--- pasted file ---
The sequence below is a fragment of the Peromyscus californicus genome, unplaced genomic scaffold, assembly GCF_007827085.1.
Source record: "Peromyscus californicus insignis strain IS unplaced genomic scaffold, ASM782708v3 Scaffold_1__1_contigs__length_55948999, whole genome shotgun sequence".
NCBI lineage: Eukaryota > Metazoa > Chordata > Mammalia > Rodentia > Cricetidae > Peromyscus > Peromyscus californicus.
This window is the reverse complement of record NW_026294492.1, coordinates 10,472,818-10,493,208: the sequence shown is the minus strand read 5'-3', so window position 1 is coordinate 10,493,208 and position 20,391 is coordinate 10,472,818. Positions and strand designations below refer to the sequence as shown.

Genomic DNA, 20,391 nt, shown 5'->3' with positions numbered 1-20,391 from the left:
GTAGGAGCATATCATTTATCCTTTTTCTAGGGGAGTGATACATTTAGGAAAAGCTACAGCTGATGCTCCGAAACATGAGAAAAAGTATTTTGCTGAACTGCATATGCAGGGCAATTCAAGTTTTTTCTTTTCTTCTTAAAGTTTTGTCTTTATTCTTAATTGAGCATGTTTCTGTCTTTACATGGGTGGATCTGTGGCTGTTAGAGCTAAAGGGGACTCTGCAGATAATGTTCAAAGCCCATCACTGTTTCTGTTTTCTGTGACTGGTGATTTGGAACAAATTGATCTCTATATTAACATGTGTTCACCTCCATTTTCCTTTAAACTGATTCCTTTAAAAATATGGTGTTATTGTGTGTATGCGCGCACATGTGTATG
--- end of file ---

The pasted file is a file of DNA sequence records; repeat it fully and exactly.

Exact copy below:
The sequence below is a fragment of the Peromyscus californicus genome, unplaced genomic scaffold, assembly GCF_007827085.1.
Source record: "Peromyscus californicus insignis strain IS unplaced genomic scaffold, ASM782708v3 Scaffold_1__1_contigs__length_55948999, whole genome shotgun sequence".
NCBI lineage: Eukaryota > Metazoa > Chordata > Mammalia > Rodentia > Cricetidae > Peromyscus > Peromyscus californicus.
This window is the reverse complement of record NW_026294492.1, coordinates 10,472,818-10,493,208: the sequence shown is the minus strand read 5'-3', so window position 1 is coordinate 10,493,208 and position 20,391 is coordinate 10,472,818. Positions and strand designations below refer to the sequence as shown.

Genomic DNA, 20,391 nt, shown 5'->3' with positions numbered 1-20,391 from the left:
GTAGGAGCATATCATTTATCCTTTTTCTAGGGGAGTGATACATTTAGGAAAAGCTACAGCTGATGCTCCGAAACATGAGAAAAAGTATTTTGCTGAACTGCATATGCAGGGCAATTCAAGTTTTTTCTTTTCTTCTTAAAGTTTTGTCTTTATTCTTAATTGAGCATGTTTCTGTCTTTACATGGGTGGATCTGTGGCTGTTAGAGCTAAAGGGGACTCTGCAGATAATGTTCAAAGCCCATCACTGTTTCTGTTTTCTGTGACTGGTGATTTGGAACAAATTGATCTCTATATTAACATGTGTTCACCTCCATTTTCCTTTAAACTGATTCCTTTAAAAATATGGTGTTATTGTGTGTATGCGCGCACATGTGTATG